Sculpture of the red AIDS ribbon against a black background.
Regular use of preventative drugs can reduce HIV transmission significantly. (Photo Credit: CC BY/Jayel Aheram/Flickr)

Three breakthrough studies conducted in the African nations of Kenya, Uganda and Botswana indicate that when heterosexual partners of people infected with AIDS or HIV take preventative drugs daily, it can cut the chance of transmitting HIV by 62 to 73 percent. According to the Washington Post, the results from the studies provide the strongest evidence to date that millions of lives can be saved through the regular use of currently available medication.

Heterosexual African couples will benefit

In the 30-year history of the AIDS pandemic, health records indicate that heterosexual men and women on the African continent have been the group  most affected by the disease. The African studies, which focused on the use of two “pre-exposure prophylaxis” (PrEP) drugs daily, produced such dramatic results in Kenya and Uganda that those studies were stopped a year and a half early. In Botswana, the study involving regular use of the standard antiretroviral regimen continued as scheduled.

More medication needed in Africa

Dr. Jared Baeten, a University of Washington physician who co-directed the Kenya and Uganda studies, recognizes the urgency of the findings, as two-thirds of the world’s 34 million HIV sufferers live in sub-Saharan Africa but only 6.6 million are taking the necessary AIDS drugs.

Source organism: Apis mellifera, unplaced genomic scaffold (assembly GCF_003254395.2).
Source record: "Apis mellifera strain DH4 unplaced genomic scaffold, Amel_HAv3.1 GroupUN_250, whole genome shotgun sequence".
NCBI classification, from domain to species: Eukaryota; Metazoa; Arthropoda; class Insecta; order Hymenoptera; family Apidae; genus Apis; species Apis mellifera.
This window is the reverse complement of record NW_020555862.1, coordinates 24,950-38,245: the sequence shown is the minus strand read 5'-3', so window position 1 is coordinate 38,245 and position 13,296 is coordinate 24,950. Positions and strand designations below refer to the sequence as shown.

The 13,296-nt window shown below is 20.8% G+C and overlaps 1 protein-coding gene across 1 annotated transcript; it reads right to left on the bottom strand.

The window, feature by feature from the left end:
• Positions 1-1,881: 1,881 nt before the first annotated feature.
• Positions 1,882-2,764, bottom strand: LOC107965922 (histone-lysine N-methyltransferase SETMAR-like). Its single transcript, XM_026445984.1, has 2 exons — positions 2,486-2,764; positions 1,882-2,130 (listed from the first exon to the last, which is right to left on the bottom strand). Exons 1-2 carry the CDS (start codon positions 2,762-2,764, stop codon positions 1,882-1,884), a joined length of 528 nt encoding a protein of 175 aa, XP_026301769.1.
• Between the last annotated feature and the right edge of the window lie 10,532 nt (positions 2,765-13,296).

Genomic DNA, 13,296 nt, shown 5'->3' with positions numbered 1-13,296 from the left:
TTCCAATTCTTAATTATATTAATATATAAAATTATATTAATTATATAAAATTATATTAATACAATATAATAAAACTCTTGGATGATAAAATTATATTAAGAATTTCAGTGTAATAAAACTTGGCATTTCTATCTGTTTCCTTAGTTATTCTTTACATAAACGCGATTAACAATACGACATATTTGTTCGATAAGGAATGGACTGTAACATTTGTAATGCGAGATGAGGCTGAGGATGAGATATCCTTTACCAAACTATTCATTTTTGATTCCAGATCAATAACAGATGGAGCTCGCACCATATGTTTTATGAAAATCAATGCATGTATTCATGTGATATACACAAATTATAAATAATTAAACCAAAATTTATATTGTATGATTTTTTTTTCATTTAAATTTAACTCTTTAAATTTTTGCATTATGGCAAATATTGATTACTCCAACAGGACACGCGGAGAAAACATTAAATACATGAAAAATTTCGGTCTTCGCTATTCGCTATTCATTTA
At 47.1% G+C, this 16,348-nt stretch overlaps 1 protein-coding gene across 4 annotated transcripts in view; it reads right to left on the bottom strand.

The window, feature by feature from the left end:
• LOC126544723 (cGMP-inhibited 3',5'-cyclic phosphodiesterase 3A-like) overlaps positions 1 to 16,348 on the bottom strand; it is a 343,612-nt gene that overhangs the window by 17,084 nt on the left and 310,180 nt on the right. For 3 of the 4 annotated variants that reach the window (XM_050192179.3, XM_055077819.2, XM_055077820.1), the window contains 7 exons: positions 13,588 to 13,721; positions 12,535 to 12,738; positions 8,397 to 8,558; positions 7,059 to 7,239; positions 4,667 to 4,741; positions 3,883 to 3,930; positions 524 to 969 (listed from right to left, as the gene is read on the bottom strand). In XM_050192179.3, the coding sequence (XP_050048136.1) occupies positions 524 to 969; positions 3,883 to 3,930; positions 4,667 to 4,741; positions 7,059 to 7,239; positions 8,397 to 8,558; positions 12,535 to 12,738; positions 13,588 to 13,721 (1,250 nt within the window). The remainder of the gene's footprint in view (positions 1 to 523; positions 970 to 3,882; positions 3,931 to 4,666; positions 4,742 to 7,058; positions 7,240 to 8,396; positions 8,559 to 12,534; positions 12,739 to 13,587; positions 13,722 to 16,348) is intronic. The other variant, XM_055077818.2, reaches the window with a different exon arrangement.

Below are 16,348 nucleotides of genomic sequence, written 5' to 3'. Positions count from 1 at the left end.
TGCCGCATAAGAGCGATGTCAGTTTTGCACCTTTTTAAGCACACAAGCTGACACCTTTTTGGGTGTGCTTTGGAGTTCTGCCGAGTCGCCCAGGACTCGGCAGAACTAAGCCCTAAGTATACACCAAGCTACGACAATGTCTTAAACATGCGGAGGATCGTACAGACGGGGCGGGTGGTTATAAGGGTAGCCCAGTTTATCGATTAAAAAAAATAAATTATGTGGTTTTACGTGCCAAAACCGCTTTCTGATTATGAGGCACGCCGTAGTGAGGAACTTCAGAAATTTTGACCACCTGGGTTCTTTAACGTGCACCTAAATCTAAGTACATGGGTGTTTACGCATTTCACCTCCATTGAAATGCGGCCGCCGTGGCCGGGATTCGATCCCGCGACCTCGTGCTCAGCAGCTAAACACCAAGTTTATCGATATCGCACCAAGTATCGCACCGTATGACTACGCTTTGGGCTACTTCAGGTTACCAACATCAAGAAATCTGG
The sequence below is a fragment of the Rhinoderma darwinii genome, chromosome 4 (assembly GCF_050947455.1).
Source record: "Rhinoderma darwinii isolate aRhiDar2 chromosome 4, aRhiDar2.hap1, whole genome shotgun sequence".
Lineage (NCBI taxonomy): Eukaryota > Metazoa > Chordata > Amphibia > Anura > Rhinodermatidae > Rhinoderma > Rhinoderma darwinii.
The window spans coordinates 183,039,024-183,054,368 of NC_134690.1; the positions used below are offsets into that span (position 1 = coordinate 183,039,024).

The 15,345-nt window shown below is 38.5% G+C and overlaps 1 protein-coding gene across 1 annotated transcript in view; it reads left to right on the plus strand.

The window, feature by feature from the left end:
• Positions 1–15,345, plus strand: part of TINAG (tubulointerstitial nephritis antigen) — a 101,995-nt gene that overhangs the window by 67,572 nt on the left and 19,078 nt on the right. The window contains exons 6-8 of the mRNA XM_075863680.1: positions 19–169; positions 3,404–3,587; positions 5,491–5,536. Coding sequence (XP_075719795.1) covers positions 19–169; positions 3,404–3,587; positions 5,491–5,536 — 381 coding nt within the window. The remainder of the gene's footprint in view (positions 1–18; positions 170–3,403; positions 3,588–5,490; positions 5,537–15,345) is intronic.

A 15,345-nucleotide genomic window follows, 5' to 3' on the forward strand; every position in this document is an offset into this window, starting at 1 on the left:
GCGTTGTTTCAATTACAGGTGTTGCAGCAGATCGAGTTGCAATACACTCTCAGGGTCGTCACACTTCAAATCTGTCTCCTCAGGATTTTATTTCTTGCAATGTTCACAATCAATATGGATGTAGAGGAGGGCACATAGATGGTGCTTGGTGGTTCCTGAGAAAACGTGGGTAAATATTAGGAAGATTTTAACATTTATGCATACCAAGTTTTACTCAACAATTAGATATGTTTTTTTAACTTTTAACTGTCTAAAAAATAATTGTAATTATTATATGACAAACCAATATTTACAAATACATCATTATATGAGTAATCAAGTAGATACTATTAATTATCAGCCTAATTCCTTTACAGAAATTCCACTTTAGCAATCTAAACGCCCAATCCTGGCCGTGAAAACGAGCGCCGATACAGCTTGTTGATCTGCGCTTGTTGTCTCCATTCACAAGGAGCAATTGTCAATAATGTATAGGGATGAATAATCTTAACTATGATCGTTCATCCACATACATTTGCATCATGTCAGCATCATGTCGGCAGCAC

“These results are fundamentally important for HIV prevention, especially in Africa,” he said.

The logistics of making more antiretrovirals available aren’t lost on Centers for Disease Control and Prevention epidemiologist Dr. Lynn Paxton, leader of the Botswana study.

“Our biggest challenge now is how do we move from research to getting things out to the general public where they’re most needed,” said Paxton.

Partners PrEP for the worst

Baeten’s study, called “Partners PrEP,” incorporated 4,758 heterosexual couples from nine different locations. One member of each couple bore an HIV infection. The uninfected partners were given drugs such as tenofovir, by itself or in combination with emtricitabine, sold as Truvada. A placebo was also used. Condoms and counseling on how to avoid HIV infection were provided.

Compared with the placebo group, the rate of HIV transmission in the study dropped by 62 percent with tenofovir and 73 percent with Truvada.

Botswana: Truvada or placebo

In Botswana, 1,219 heterosexual men and women took either Truvada or a placebo pill. The former group experienced a 63 percent reduction in HIV transmission, but side effects like nausea and dizziness were much more common.

Success at 97 percent usages or better

The key to suppressing HIV transmission in the studies was participants being consistent and rarely missing their doses of AIDS drugs. Beaten’s study had a 97 percent on-time rate, while participants in the CDC study in Botswana kept up with the medication regimen 84 percent of the time.

Living with HIV



Washington Post:

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